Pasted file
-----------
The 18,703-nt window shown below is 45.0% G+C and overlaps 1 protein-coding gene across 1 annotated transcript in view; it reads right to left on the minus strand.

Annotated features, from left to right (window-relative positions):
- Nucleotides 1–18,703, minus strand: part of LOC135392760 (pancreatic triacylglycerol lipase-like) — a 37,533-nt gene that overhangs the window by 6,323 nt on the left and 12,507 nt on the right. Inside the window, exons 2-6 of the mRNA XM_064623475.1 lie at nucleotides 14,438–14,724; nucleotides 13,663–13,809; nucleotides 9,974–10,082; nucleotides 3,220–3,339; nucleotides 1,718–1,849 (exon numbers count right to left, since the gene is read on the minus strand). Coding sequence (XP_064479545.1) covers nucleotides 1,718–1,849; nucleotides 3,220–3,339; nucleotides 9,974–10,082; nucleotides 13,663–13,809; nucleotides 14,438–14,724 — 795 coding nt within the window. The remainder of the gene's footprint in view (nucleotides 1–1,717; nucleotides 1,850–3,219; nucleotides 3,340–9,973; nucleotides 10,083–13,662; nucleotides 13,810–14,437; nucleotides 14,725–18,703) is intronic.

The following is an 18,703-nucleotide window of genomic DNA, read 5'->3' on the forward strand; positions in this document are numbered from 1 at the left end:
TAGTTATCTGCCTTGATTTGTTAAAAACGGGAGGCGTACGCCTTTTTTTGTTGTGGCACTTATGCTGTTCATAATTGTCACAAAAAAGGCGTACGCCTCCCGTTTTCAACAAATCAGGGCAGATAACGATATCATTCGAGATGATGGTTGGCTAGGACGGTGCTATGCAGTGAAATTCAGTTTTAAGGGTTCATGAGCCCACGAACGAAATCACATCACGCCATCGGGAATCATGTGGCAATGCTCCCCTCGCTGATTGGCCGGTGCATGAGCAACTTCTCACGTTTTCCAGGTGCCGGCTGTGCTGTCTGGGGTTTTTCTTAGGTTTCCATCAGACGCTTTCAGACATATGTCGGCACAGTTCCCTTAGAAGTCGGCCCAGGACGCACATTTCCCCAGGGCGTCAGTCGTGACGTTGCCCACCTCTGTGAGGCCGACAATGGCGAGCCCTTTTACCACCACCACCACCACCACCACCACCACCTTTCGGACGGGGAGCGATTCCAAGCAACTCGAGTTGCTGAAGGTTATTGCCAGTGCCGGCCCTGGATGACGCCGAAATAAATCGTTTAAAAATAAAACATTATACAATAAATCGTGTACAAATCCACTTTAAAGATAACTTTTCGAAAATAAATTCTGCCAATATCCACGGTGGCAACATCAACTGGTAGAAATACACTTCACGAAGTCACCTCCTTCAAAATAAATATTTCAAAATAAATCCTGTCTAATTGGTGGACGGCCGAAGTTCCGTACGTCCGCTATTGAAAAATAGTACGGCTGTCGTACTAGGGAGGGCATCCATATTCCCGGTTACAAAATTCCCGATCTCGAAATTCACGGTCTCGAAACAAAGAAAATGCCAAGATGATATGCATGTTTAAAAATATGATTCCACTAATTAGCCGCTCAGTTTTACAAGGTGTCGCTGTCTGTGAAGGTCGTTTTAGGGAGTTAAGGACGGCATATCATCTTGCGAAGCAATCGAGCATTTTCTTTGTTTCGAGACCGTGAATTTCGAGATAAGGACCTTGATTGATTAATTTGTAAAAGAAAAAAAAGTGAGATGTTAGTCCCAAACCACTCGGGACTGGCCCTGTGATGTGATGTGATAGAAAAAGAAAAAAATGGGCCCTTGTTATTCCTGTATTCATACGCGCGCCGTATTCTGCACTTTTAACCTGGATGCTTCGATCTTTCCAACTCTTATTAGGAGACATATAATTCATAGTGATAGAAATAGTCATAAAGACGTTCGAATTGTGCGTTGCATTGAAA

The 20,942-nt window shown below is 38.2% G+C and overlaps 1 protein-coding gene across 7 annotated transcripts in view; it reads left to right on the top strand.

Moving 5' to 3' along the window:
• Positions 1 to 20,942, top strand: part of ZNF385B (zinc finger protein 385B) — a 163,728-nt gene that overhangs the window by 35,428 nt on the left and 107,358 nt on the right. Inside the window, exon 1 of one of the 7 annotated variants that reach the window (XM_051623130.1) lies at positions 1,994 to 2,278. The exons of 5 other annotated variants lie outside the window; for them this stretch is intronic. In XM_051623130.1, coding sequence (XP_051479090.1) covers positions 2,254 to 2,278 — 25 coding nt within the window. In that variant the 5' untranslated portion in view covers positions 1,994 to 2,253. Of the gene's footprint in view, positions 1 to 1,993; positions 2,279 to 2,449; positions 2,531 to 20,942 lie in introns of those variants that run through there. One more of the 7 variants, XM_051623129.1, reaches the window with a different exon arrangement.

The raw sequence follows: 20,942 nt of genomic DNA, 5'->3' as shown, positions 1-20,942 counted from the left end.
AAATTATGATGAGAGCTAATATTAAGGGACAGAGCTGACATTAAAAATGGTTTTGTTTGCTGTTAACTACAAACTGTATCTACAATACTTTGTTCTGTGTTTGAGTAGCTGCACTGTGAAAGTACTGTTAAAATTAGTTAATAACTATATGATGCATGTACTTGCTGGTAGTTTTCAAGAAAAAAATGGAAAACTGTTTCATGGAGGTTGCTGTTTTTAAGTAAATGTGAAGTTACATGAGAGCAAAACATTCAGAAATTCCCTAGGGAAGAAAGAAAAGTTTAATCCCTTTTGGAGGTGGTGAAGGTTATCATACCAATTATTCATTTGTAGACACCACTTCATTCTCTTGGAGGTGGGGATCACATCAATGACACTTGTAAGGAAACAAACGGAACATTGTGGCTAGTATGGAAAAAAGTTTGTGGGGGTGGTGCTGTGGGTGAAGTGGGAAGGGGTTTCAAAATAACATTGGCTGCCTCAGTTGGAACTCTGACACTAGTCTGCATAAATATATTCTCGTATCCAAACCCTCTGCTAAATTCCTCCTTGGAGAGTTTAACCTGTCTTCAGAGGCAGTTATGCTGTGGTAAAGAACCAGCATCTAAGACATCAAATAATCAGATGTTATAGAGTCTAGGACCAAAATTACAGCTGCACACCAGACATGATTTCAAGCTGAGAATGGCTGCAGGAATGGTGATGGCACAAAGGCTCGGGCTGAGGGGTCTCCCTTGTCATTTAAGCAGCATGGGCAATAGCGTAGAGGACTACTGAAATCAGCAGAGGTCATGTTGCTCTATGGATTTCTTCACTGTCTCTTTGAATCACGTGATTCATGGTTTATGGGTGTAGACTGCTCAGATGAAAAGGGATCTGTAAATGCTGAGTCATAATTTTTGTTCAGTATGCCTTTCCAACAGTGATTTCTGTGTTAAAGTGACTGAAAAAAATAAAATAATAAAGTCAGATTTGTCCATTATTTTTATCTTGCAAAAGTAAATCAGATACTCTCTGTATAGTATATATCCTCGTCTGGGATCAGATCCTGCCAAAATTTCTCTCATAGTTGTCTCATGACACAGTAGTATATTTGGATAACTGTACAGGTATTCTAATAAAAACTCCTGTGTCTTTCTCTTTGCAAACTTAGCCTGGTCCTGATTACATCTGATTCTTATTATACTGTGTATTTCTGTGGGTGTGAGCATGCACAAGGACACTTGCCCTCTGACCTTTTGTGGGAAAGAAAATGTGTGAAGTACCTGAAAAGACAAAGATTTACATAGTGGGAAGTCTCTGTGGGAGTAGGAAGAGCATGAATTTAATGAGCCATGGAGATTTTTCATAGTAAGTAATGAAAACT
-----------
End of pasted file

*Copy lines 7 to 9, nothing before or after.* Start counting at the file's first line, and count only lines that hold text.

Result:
Moving 5' to 3' along the window:
• Positions 1 to 20,942, top strand: part of ZNF385B (zinc finger protein 385B) — a 163,728-nt gene that overhangs the window by 35,428 nt on the left and 107,358 nt on the right. Inside the window, exon 1 of one of the 7 annotated variants that reach the window (XM_051623130.1) lies at positions 1,994 to 2,278. The exons of 5 other annotated variants lie outside the window; for them this stretch is intronic. In XM_051623130.1, coding sequence (XP_051479090.1) covers positions 2,254 to 2,278 — 25 coding nt within the window. In that variant the 5' untranslated portion in view covers positions 1,994 to 2,253. Of the gene's footprint in view, positions 1 to 1,993; positions 2,279 to 2,449; positions 2,531 to 20,942 lie in introns of those variants that run through there. One more of the 7 variants, XM_051623129.1, reaches the window with a different exon arrangement.

The raw sequence follows: 20,942 nt of genomic DNA, 5'->3' as shown, positions 1-20,942 counted from the left end.